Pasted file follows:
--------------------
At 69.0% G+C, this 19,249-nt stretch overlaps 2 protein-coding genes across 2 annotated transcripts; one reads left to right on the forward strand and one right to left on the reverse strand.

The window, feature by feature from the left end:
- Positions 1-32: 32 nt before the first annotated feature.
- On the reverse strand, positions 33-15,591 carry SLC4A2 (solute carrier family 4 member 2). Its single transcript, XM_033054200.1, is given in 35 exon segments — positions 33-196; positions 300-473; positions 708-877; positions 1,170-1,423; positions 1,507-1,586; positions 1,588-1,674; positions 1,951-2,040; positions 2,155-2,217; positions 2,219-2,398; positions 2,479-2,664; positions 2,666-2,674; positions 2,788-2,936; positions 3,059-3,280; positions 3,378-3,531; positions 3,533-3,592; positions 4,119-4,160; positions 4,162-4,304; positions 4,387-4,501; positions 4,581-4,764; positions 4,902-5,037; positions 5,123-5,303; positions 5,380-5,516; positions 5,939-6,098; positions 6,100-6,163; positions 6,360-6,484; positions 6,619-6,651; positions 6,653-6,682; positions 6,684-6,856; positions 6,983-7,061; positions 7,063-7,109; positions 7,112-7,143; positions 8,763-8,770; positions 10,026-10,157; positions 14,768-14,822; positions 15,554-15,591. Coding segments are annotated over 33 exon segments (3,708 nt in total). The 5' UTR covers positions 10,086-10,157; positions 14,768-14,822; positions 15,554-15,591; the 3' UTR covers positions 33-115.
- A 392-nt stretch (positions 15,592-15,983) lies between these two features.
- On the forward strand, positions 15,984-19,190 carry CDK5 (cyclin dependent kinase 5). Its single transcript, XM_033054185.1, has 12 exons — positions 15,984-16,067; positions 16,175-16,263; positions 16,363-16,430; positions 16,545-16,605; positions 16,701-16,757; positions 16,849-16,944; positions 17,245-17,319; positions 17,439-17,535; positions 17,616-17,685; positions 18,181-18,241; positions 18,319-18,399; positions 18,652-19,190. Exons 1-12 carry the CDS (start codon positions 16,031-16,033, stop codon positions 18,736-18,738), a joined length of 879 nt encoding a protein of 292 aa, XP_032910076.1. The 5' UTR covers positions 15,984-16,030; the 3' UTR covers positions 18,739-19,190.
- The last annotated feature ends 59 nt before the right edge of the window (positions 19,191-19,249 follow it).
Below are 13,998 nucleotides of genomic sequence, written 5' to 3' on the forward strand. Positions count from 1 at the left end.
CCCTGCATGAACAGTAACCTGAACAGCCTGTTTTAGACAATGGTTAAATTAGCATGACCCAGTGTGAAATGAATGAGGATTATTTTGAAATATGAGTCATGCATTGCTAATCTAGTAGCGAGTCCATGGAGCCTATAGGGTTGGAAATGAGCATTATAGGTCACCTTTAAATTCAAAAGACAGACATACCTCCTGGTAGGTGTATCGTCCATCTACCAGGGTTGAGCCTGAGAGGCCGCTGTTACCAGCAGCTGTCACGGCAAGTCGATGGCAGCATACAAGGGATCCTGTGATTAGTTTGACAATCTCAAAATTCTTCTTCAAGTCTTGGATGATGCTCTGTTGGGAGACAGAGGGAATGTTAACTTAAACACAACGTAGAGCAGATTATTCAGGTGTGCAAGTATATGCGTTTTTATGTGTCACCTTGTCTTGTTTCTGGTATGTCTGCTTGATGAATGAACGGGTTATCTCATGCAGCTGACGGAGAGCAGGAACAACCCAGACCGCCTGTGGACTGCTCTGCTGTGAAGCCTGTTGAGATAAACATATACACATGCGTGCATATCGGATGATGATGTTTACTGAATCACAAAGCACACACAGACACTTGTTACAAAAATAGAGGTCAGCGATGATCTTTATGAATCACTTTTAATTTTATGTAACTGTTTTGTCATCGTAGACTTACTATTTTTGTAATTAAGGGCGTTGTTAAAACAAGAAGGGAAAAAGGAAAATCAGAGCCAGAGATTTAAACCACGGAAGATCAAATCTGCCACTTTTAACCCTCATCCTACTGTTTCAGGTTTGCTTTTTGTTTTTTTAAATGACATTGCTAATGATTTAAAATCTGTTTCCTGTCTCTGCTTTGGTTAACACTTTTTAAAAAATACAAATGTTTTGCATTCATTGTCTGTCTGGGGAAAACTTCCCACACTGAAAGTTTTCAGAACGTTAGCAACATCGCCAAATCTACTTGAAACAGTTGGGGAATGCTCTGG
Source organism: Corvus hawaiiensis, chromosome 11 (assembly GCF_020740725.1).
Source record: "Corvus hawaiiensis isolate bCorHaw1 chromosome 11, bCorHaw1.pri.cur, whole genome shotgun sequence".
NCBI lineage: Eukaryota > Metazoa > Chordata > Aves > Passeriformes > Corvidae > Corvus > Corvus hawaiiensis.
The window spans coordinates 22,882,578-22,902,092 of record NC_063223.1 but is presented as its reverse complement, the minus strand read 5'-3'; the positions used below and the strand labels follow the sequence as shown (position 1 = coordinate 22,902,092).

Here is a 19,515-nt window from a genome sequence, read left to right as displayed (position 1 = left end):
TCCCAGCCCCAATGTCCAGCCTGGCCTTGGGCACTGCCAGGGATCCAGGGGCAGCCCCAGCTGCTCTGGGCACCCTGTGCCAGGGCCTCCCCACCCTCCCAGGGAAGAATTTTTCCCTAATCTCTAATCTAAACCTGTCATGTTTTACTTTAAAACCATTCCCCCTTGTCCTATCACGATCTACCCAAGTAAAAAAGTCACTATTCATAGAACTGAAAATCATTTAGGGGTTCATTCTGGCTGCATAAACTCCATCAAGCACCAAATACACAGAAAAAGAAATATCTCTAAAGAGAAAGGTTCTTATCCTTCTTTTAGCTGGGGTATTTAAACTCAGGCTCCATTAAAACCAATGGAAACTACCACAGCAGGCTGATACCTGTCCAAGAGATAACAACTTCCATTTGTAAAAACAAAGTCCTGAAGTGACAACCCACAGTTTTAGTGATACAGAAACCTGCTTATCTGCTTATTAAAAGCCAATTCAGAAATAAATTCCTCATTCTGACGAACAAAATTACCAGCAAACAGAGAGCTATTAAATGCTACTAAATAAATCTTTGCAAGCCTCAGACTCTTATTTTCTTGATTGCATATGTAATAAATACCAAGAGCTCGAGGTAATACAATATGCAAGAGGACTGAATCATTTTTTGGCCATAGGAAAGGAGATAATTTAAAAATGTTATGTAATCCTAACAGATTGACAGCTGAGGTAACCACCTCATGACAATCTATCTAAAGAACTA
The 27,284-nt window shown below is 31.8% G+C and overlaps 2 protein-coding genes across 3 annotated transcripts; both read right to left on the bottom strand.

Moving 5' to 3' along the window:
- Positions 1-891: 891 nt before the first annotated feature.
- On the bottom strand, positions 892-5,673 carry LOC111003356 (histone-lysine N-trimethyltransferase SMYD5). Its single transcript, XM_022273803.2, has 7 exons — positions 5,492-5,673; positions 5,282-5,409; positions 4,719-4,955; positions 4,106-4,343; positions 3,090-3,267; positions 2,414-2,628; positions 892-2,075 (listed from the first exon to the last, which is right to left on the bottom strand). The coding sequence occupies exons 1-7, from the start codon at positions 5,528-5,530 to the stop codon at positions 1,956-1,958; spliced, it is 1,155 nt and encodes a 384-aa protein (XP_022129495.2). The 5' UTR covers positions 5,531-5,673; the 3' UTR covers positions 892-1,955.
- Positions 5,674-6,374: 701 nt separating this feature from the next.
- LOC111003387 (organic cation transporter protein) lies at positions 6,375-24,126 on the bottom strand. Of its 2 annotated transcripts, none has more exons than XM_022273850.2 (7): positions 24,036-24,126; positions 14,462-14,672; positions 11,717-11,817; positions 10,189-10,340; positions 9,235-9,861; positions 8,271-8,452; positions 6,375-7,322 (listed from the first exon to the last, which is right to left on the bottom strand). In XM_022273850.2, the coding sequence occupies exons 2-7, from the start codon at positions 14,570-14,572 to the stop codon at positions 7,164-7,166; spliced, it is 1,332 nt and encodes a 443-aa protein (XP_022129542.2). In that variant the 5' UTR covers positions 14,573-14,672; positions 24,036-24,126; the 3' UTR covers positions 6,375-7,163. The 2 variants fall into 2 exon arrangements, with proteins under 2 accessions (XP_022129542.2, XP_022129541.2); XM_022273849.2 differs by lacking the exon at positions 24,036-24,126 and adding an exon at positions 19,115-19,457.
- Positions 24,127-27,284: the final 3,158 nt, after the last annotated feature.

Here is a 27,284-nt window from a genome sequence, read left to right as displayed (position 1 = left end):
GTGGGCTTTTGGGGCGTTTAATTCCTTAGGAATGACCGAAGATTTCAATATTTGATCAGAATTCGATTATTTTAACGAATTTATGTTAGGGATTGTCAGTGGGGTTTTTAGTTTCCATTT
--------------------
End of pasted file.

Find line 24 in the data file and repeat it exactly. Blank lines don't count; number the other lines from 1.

GTGGGCTTTTGGGGCGTTTAATTCCTTAGGAATGACCGAAGATTTCAATATTTGATCAGAATTCGATTATTTTAACGAATTTATGTTAGGGATTGTCAGTGGGGTTTTTAGTTTCCATTT